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Gary Lineker Slams Daily Mail's Foreign Truckers On Mobile Phones Front Page

'Horribly wrong.'

02/11/2016 08:17 | Updated 02 November 2016

Gary Lineker has led outrage over a Daily Mail front page that appears to suggest only foreign truck drivers are endangering lives whilst using mobile phones at the wheel.

The paper conducted an investigation on the M20 in the wake of the jailing of Tomasz Kroker, 30, who crashed into stationary cars whilst changing music on his device. 

Tracey Houghton, 45, her sons Josh Houghton, 11, Ethan Houghton,13, and stepdaughter Aimee Goldsmith, 11, died in the incident in August,

Wednesday’s front page of the Daily Mail shows a collage of nine “foreign” truck drivers photographed using their phones at the wheel.

According to the paper it spotted 17 in total all travelling at 50mph. All are described as “foreign-registered lorries”.

The Daily Mail has campaigned for a toughening of the laws and declared victory in September when Theresa May vowed to double the three-point punishment currently handed out to those caught.

But Lineker and many others questioned why the paper was only highlighting 17 foreign drivers when figures previously cited by the paper showed up to half a million people across Britain commit the same offence in all types of vehicle.

The article reads: 

Eyes glued to their phones, these truckers are gambling with people’s lives. In just 90 minutes, no fewer than 17 were spotted illegally using mobiles on a busy motorway.

One even took both his hands off the wheel to fiddle with his phone. The shocking pictures of foreign-registered lorries were taken yesterday – just 24 hours after a Polish trucker was jailed for killing a family while distracted by his mobile.

Some brazenly held their phones up to their ears or in front of their faces. Others tried to hide them on their laps, meaning they had to look down to see the screen.

James O’Brien also spoke on the subject during his LBC show.

 

The paper also focuses on the issue in an editorial headlined: Make the punishment fit this lethal crime, writing: “How many more lives must be lost before police act - and politicians make the punishment fit this lethal crime.”

The Sun also ran a feature on truckers but did not single any out as foreign.

The Sun
The Sun's take on the story on Wednesday

Peter Williams, road safety spokesman for the RAC, told Radio 4’s Today programme how the number of fixed penalty notices issued for mobile phone use whilst driving has dropped drastically in recent years due to police cuts.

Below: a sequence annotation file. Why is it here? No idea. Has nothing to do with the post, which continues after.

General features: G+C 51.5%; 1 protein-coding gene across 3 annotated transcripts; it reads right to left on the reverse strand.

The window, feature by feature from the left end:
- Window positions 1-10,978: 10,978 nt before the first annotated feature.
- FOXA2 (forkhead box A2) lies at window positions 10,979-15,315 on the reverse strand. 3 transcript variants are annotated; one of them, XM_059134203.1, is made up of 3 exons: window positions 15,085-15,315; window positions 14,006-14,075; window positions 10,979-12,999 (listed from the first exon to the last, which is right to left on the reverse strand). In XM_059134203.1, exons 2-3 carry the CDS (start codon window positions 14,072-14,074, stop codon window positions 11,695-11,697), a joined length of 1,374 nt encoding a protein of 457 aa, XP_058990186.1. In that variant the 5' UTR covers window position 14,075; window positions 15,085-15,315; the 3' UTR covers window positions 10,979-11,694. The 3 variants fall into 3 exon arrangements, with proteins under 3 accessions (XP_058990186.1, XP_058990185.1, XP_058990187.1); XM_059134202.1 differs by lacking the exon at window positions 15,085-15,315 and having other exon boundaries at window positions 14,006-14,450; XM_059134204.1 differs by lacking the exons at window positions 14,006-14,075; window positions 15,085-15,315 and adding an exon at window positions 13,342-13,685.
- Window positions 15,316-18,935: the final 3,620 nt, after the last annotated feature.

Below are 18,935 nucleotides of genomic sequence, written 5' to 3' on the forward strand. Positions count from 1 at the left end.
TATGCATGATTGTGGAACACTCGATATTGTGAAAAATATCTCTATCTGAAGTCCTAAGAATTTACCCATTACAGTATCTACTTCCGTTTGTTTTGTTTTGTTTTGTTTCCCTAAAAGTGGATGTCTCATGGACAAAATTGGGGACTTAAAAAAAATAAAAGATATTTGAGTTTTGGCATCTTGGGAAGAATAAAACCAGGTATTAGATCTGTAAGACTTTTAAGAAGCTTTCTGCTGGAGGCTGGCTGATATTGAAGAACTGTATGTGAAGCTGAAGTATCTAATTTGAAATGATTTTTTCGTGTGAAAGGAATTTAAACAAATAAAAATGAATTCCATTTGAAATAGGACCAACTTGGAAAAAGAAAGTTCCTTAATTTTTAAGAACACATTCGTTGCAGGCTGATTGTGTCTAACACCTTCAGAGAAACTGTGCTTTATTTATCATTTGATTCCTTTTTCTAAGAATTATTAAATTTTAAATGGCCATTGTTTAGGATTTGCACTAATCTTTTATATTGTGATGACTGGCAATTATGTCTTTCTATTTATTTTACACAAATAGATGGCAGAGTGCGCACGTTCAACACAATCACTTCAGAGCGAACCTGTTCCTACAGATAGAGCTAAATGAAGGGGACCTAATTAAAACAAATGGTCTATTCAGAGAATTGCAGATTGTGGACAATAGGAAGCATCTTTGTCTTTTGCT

He said: “Last week we revealed the number of fixed penalty notices issued for mobile phone use has dropped from 123,000 back in 2011 to just under 17,000 in 2015. 

“It is incredible and very, very worrying and is largely down to the fact we have seen a 27% reduction in road police officers.

“It takes the physical presence of a police officer to actually catch and observe somebody using a mobile phone and carry that through to prosecution.”

When asked if foreign drivers were more likely to drive whilst using mobile phones, Williams said it “could” be an issue.

He added: “When you look  at businesses they do have a duty of care and most UK companies do have a very firm policy their drivers are required to sign up to.

“This driver [Kroker] had signed one an hour before [the crash].”

Kroker, 30, from Trajan Walk, Andover, Hampshire, pleaded guilty to four counts of causing death by dangerous driving and one count of causing serious injury by dangerous driving at Reading Crown Court on October 10.

He was jailed for 10 years.

Lineker along with Lily Allen last week hit back at press attacks over their sympathy for refugees, with Lineker saying it is “worth it” despite the barrage of criticism.

The pair were condemned by the tabloid press for their comments about refugees, with The Sun even suggesting Lineker be sacked from the BBC for “peddling migrant lies”.

The footballer tweeted a link to an article Allen wrote for Vice, which condemned for the press, saying they “want to stop celebrities like me talking about the migrant crisis”.

Allen wrote in the article: “The Sun sent a message this week: if another public figure was thinking about becoming more involved in the migrant crisis they might take a look at what happened to me and Gary and think it’s not worth it.”

Lineker tweeted: “It is worth it.”

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